Monitoring Sensu with Sensu

In this guide, we’ll walk through best practices and strategies for monitoring Sensu with Sensu. By the end of the guide, you should have a thorough understanding of what is required to ensure your Sensu components are properly monitored, including:

In order to completely monitor a Sensu stack (Sensu server, Sensu API, Redis, RabbitMQ), you will need to have at least one other independent Sensu stack to do so. A single Sensu stack cannot monitor itself completely, as if some components are down, Sensu will not be able to create events properly.

NOTE: This guide assumes you are not using Sensu clustering, RabbitMQ clustering, or Redis Sentinels. You can still monitor each server using the strategies described in this guide, but note that in order to effectively monitor clustered instances, you’ll need to employ a different methodology.

Monitoring Sensu

Monitoring Sensu Server

The host running the sensu-server service should be monitored in two ways:

  • Locally by a sensu-client process for operating system checks/metrics and Sensu services like Uchiwa that are not part of the Sensu event system.
  • Remotely from an entirely independent Sensu stack to monitor pieces of the Sensu stack that if down, will make Sensu unable to create events.

Monitoring Sensu Server Locally

Monitoring the host that the sensu-server process runs on should be done just like any other node in your infrastructure. This includes, but is not limited to, checks and metrics for CPU, memory, disk, and networking. You can find more plugins at the Sensu Community Homepage.

Monitoring Sensu Server Remotely

To monitor the sensu-server server process, you will need to do so from an independent Sensu stack. This can be done by reaching out to Sensu’s API health endpoint and using the check-http plugin with the following check definition.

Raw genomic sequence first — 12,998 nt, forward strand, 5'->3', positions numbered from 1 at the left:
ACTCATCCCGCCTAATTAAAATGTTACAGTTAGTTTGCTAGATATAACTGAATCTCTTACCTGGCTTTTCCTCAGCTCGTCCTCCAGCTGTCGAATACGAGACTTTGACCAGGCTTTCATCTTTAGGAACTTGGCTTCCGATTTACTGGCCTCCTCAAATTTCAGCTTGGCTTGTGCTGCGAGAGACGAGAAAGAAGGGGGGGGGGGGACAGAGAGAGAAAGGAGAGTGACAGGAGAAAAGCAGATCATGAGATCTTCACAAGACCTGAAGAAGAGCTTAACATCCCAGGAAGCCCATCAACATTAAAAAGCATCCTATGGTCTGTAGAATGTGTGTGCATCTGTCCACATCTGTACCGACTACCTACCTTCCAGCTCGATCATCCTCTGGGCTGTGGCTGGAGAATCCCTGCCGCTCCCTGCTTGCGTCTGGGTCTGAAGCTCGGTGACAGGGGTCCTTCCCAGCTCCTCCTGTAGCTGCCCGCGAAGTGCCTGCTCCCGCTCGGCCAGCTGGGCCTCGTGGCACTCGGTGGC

{
  "checks": {
    "check_sensu_server_port": {
      "command": "check-http.rb -h remote-api-hostname -P 4567 -p /health?consumers=1 --response-code 204",
      "subscribers": [
        "monitor_remote_sensu_api"
      ],
      "interval": 60
    }
  }
}

Monitoring Sensu API

To monitor the sensu-api API service, you will need to do so from an independent Sensu stack. This can be done by reaching out to the port that the API is listening on using the check-port plugin with the following check definition.

{
  "checks": {
    "check_sensu_api_port": {
      "command": "check-ports.rb -H remote-sensu-server-hostname -p 4567",
      "subscribers": [
        "monitor_remote_sensu_api"
      ],
      "interval": 60
    }
  }
}

Monitoring Uchiwa

Method 1: Monitor Uchiwa with a process check

To monitor the Uchiwa Dashboard, you will need to check for two processes named uchiwa using the check-process plugin with the following check definition. This check will return a check result with status 2 if less than two processes are running with the string /opt/uchiwa/bin/uchiwa. We look for two processes because the uchiwa service has a parent and child process.

{
  "checks": {
    "check_uchiwa_process": {
      "command": "/opt/sensu/embedded/bin/check-process.rb -p /opt/uchiwa/bin/uchiwa -C 2",
      "subscribers": [
        "monitor_local_uchiwa_processes"
      ],
      "interval": 60
    }
  }
}

Method 2: Monitor Uchiwa with a remote network port check

You can also monitor the uchiwa Dashboard with a remote port check using the check-port plugin with the following check definition.

{
  "checks": {